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Dead Rising: Endgame

Dead Rising: Endgame (2016) Movie Poster
USA  •    •  96m  •    •  Directed by: Pat Williams.  •  Starring: Jesse Metcalfe, Marie Avgeropoulos, Ian Tracey, Keegan Connor Tracy, Jessica Harmon, Patrick Sabongui, Camille Sullivan, Jim Thorburn, Billy Zane, Dennis Haysbert, Teach Grant, Lee Majdoub, Sandy Robson.  •  Music by: Rich Walters.
        Investigative reporter Chase Carter attempts to stop a secret government conspiracy that threatens the lives of millions of innocent people in a quarantined city during a zombie outbreak.

Trailers:

   Length:  Languages:  Subtitles:
 1:45

Review:

Image from: Dead Rising: Endgame (2016)
Image from: Dead Rising: Endgame (2016)
Image from: Dead Rising: Endgame (2016)
Image from: Dead Rising: Endgame (2016)
Image from: Dead Rising: Endgame (2016)
Image from: Dead Rising: Endgame (2016)
Image from: Dead Rising: Endgame (2016)
Image from: Dead Rising: Endgame (2016)
On occasions, you cannot beat sitting back and watching a society of the living dead getting massacred in graphic and bloody ways. Based on a video game, this sequel to 2015's 'Dead Rising: Watchtower', begins with a gaggle of earnestly perfect-looking females assuring hero, square-jawed Chase Carter (played by square-jawed Jesse Metcalfe) that whatever happened in the previous film, he's still a great guy. They are the core of a group of journalists who have stumbled upon a government secret, with a briefly seen Billy Zane popping up as the evil scientist Rand.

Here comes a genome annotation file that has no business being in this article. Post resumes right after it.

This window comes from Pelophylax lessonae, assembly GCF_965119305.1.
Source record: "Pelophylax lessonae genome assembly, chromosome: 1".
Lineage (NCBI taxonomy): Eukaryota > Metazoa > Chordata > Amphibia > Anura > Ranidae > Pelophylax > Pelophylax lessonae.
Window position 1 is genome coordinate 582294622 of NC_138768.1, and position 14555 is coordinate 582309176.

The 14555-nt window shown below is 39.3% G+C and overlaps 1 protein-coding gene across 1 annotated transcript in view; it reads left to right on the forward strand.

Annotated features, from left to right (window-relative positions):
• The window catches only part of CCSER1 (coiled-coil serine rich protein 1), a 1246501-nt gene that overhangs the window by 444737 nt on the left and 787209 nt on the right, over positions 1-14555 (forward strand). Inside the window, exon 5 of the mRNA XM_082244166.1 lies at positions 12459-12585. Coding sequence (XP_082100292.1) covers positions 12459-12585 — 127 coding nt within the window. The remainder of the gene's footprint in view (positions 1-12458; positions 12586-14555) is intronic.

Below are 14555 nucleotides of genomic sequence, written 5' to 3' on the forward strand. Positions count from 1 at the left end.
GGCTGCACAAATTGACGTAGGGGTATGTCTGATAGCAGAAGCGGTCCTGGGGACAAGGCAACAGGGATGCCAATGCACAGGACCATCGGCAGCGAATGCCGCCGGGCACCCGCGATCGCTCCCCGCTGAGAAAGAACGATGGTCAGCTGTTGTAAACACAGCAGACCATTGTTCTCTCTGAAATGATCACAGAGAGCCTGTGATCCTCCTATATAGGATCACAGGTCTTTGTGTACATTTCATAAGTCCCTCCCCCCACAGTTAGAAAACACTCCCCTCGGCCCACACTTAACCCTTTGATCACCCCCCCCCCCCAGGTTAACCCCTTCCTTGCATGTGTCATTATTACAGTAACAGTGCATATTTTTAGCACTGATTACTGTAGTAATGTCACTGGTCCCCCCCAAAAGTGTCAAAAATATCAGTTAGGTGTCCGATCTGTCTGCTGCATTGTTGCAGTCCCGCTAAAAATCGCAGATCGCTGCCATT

After an impressive pre-credits sequence, the pace slackens considerably. The direction, by Pat Williams, is first rate for a modestly budgeted adventure such as this, and ensures that, even during the extended periods when nothing of interest is happening, at least it looks good. But where are the zombies, you might be asking?

It takes a good while for them to appear, but when they do, the cinematography does them proud, although for such a project as this, the various impressive action sequences are light on gore - although what there is looks great.

I think the jokeless, daytime-soap earnestness that permeates every scene is my main issue with this. The actors are fine, but their characters have no real spark about them, nothing for the audience to latch onto or care about. Apart from this issue, I enjoyed 'Endgame'. It could perhaps be described as an espionage zombie story, with as much attention paid to political villainy as there is to skull-like living cadavers having their brains splashed across the concrete.


Review by parry_na from the Internet Movie Database.

 

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